Originally published on July 25, 2014, at NationofChange.org
Blaming Russia for the deaths of the 298 passengers aboard Malaysian Airlines Flight MH17, including 10 passengers from the UK, the British government has announced a public inquiry into poisoned former Russian spy Alexander Litvinenko. Seeking justice for her husband’s murder, Marina Litvinenko has met resistance from the British government until recent actions in the Ukraine and deteriorating diplomatic relations with Russia.
While investigating the assassination of investigative journalist Anna Politkovskaya, former FSB agent Litvinenko met with three former KGB officers at the Millennium Hotel in London on November 1, 2006. Forensic evidence has revealed Litvinenko’s teacup had been poisoned with the radioactive isotope, polonium-210. Enduring intense agony, Litvinenko entered a hospital and eventually died of heart failure 22 days later.
Before his death, Litvinenko revealed the names of his killers: Andrei Lugovoi and Dmitry Kovtun, the former KGB officers who had tea with him, and Vladimir Putin, the man who had ordered his execution.
In 1988, Litvinenko entered the KGB as a counter-intelligence officer. When the KGB disbanded and later reformed into the FSB, he was assigned to investigating organized crime in Moscow. After uncovering rampant police corruption tied to the Russian mafia and international drug trafficking, Litvinenko suspiciously received orders to assassinate an oligarch named Boris Berezovsky.
Instead of killing their target, Litvinenko and his team warned Berezovsky of the plot against him. After complaining to the Prosecutor-General, Litvinenko and his men received suspensions from the FSB. In 1998, Litvinenko and his fellow officers held a press conference revealing several FSB plots against perceived political opponents.
The FSB fired Litvinenko and arrested him for exceeding his authority. Acquitted in 1999, he was re-arrested again until the charges were dismissed in 2000. Facing a third arrest, Litvinenko secretly fled his homeland and eventually ended up with his wife in London seeking political asylum.
In 2001, Litvinenko wrote “Blowing Up Russia” and accused the FSB of carrying out the apartment bombings that left 293 dead while blaming Chechen rebels for the attacks. In his book, Litvinenko names the FSB officers responsible for the bombings and details how the bombs were planted to justify a second war with Chechnya. He also wrote that Vladimir Putin was a pedophile who had covered up drug trafficking and rare metal smuggling before his promotion to Director of the FSB.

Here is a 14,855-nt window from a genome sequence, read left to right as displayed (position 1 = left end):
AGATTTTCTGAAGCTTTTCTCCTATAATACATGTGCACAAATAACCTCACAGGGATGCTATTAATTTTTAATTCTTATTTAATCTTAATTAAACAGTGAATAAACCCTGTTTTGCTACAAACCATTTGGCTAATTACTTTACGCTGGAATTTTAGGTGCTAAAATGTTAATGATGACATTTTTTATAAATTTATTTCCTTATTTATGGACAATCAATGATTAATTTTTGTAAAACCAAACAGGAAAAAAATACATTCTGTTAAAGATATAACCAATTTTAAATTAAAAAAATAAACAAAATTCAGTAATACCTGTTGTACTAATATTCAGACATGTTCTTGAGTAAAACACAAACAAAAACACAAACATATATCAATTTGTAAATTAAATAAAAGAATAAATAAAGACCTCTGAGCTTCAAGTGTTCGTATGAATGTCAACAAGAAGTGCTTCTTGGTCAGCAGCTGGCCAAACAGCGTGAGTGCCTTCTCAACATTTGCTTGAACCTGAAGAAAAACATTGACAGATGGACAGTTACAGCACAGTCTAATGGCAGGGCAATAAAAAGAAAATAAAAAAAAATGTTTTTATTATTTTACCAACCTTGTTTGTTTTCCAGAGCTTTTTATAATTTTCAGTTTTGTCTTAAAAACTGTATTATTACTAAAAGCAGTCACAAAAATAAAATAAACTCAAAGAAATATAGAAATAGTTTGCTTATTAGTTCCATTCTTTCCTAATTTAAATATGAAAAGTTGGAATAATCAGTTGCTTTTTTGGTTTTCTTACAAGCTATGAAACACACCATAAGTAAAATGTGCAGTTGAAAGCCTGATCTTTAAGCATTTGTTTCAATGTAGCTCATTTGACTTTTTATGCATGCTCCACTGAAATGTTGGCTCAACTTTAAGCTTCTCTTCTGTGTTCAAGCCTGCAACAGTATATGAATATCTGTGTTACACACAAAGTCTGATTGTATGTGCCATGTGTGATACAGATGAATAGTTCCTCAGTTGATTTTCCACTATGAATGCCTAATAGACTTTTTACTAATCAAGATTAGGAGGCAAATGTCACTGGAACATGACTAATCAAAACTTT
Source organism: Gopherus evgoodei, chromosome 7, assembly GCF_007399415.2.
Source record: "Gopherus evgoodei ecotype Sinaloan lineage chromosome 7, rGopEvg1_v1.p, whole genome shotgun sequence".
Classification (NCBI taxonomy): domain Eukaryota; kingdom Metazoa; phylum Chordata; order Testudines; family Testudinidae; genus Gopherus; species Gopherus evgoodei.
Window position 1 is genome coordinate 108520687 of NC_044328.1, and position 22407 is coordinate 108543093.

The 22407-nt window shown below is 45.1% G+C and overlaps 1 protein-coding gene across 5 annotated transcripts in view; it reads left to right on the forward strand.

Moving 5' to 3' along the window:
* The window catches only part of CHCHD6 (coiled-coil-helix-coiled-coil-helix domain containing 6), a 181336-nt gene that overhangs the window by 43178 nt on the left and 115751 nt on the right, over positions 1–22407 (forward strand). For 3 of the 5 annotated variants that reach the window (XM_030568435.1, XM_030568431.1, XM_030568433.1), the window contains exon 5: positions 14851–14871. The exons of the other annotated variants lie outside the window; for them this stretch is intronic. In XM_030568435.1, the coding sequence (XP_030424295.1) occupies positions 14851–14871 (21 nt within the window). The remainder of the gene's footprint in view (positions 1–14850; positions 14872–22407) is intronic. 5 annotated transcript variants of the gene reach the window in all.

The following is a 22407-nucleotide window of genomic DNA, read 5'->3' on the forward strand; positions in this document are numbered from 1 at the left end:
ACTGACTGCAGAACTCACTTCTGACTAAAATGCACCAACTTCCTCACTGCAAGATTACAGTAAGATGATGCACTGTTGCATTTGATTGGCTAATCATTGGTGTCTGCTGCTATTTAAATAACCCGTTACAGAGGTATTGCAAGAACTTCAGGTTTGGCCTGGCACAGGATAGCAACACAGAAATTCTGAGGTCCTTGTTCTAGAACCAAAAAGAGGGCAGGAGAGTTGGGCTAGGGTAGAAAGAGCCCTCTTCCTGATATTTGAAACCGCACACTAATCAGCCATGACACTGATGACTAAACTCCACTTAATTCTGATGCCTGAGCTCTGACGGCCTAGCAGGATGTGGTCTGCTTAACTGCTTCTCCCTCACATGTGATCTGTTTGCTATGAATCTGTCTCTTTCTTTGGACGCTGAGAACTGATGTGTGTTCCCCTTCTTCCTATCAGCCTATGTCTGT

On October 7, 2006, investigative reporter Anna Politkovskaya was shot to death in her apartment building in Moscow. She had been writing a book exposing Putin’s political corruption and Chechen war crimes committed by the FSB. As a coincidence or a message, October 7 is President Putin’s birthday.
Investigating the murder of his friend, Litvinenko reached out to his old KGB contacts. Meeting with former KGB officers Andrei Lugovoi and Dmitry Kovtun, he voiced concerns that Putin had been responsible for her assassination. They agreed to meet again at the Millennium Hotel on November 1.
At the ill-fated meeting, they introduced Litvinenko to a third former KGB agent, Vyacheslav Sokolenko. Contaminated with polonium-210, Litvinenko’s teacup was used to administer the poison. After falling violently ill, Litvinenko entered a hospital where doctors eventually diagnosed him with radiation sickness.
Polonium-210 is an extremely rare radioactive isotope made in nuclear reactors. 97% of the production of polonium-210 occurs within Russia. Because of its scarceness, doctors do not test for it as a possible poison and is therefore much more difficult to detect.
German investigators found traces of polonium-210 at Kovtun’s former mother-in-law’s house. He slept on her couch before flying to London to meet with Litvinenko. They also found traces of the radioactive isotope in his car.
After detecting no radiation on the bus ticket Litvinenko purchased to arrive at the meeting, British investigators checked the hotel discovering large traces on his teacup.
Kovtun and Lugovoi fled to Russia and received treatment for radiation poisoning. They have denied murdering Litvinenko even though the radiation trail leads directly to them. Russia’s refusal to extradite the murder suspects has strained diplomatic relations with the UK. Instead of facing charges in a Russian court, Lugovoi has received immunity from prosecution by becoming a member of the State Duma.
Walter Litvinenko remembered his son repeating the names of his assassins in the final days before his death: “Andrei Lugovoi and Dmitry Kovtun poisoned me, I trusted them, and they deceived me.”